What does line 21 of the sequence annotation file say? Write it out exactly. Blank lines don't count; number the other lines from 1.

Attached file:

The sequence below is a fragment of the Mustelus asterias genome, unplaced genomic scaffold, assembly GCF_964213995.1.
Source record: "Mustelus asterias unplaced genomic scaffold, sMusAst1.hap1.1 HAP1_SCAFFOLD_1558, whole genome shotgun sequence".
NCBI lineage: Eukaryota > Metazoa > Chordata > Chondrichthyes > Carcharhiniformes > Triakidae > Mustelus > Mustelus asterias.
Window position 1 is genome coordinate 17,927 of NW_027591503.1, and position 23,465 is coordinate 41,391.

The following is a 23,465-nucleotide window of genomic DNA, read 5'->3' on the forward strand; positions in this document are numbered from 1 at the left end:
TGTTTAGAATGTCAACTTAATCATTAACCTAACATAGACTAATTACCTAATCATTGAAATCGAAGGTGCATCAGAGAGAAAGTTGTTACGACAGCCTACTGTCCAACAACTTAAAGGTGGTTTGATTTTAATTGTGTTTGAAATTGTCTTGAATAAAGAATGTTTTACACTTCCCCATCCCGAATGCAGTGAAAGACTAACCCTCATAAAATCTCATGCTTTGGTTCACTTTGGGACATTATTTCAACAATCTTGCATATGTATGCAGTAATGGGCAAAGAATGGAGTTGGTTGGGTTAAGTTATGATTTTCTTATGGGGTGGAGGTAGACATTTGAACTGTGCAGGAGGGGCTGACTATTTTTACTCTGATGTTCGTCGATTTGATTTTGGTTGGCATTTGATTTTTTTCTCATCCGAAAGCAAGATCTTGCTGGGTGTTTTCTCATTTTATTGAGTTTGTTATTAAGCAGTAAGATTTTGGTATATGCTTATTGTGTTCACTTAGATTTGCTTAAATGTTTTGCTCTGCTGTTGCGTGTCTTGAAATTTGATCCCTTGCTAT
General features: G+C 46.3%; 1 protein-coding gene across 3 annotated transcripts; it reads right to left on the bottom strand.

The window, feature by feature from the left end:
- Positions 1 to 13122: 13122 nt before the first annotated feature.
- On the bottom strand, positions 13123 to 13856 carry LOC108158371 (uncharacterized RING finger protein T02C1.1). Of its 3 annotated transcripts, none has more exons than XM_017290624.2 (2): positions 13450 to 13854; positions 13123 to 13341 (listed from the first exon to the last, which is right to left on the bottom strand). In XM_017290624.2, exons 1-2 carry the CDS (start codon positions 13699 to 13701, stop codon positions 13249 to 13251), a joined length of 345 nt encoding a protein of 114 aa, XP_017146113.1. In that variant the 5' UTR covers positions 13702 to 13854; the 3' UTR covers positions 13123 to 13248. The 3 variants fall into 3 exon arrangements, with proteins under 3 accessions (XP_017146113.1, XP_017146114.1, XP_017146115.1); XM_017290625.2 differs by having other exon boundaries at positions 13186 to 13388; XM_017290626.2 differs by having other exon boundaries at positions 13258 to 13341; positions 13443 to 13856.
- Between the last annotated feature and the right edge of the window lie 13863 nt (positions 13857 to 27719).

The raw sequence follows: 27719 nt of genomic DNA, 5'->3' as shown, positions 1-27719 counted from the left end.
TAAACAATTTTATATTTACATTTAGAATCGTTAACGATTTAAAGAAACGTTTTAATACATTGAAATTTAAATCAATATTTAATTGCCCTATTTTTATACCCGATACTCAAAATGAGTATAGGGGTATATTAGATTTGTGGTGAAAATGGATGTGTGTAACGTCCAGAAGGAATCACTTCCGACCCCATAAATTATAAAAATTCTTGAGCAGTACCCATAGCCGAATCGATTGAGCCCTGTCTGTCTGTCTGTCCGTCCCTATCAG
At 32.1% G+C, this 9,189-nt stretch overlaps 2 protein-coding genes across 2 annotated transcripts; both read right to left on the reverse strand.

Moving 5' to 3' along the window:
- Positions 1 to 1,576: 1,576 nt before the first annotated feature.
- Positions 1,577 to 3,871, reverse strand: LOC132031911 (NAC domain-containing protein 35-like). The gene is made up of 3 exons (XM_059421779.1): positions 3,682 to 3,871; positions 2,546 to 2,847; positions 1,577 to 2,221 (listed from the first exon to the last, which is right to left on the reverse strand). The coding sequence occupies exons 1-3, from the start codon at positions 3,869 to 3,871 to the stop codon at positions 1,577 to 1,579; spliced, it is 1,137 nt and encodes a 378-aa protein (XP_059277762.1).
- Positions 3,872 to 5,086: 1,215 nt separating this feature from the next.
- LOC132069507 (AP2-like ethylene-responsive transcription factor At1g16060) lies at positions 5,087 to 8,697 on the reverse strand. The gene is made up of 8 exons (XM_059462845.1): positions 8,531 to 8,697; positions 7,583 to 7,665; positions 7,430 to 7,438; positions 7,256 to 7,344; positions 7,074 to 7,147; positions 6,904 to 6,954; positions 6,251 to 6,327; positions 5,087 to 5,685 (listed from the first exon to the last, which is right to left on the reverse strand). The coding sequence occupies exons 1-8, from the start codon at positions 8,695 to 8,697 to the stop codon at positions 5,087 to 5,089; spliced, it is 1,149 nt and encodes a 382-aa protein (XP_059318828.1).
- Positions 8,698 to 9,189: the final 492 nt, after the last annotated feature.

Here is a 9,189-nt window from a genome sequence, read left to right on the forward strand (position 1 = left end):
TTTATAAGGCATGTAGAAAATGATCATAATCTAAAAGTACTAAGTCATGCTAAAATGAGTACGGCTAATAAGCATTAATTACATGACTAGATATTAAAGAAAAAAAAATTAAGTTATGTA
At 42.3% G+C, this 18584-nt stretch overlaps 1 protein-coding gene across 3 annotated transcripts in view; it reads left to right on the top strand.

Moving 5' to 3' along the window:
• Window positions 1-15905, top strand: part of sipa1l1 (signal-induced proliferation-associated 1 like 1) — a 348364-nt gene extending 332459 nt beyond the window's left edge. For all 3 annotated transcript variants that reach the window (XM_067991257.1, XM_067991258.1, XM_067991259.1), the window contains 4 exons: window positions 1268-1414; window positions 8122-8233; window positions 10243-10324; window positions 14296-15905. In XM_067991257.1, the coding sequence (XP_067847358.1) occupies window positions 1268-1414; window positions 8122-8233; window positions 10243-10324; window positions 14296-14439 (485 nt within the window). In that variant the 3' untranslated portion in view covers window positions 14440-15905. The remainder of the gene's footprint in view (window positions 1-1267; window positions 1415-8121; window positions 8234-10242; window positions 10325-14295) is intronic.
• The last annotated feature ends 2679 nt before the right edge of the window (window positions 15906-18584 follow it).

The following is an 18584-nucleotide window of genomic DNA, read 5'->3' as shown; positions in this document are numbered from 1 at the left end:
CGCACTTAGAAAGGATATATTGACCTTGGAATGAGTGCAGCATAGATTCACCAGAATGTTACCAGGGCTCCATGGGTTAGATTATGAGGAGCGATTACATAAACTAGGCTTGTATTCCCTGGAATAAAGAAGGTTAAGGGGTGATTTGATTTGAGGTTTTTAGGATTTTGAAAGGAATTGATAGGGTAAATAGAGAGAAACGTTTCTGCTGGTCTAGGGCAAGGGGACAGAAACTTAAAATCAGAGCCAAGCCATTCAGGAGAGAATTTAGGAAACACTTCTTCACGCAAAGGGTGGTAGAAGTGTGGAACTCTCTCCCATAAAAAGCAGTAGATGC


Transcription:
Here is a 9,189-nt window from a genome sequence, read left to right on the forward strand (position 1 = left end):